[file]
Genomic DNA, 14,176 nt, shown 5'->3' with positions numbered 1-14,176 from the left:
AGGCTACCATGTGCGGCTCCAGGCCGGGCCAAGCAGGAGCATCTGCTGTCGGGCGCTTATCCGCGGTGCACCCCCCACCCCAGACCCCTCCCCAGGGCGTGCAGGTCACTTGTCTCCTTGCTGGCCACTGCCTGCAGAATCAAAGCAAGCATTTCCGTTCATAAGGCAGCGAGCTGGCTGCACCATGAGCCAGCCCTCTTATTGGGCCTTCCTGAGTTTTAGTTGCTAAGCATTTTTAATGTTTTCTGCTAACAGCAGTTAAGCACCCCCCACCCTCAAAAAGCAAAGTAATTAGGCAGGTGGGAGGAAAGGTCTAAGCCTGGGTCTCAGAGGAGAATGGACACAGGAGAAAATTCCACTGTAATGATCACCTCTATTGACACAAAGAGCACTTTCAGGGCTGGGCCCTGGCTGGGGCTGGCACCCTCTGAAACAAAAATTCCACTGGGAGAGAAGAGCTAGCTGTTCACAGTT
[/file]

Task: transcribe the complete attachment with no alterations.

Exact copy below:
Genomic DNA, 14,176 nt, shown 5'->3' with positions numbered 1-14,176 from the left:
AGGCTACCATGTGCGGCTCCAGGCCGGGCCAAGCAGGAGCATCTGCTGTCGGGCGCTTATCCGCGGTGCACCCCCCACCCCAGACCCCTCCCCAGGGCGTGCAGGTCACTTGTCTCCTTGCTGGCCACTGCCTGCAGAATCAAAGCAAGCATTTCCGTTCATAAGGCAGCGAGCTGGCTGCACCATGAGCCAGCCCTCTTATTGGGCCTTCCTGAGTTTTAGTTGCTAAGCATTTTTAATGTTTTCTGCTAACAGCAGTTAAGCACCCCCCACCCTCAAAAAGCAAAGTAATTAGGCAGGTGGGAGGAAAGGTCTAAGCCTGGGTCTCAGAGGAGAATGGACACAGGAGAAAATTCCACTGTAATGATCACCTCTATTGACACAAAGAGCACTTTCAGGGCTGGGCCCTGGCTGGGGCTGGCACCCTCTGAAACAAAAATTCCACTGGGAGAGAAGAGCTAGCTGTTCACAGTT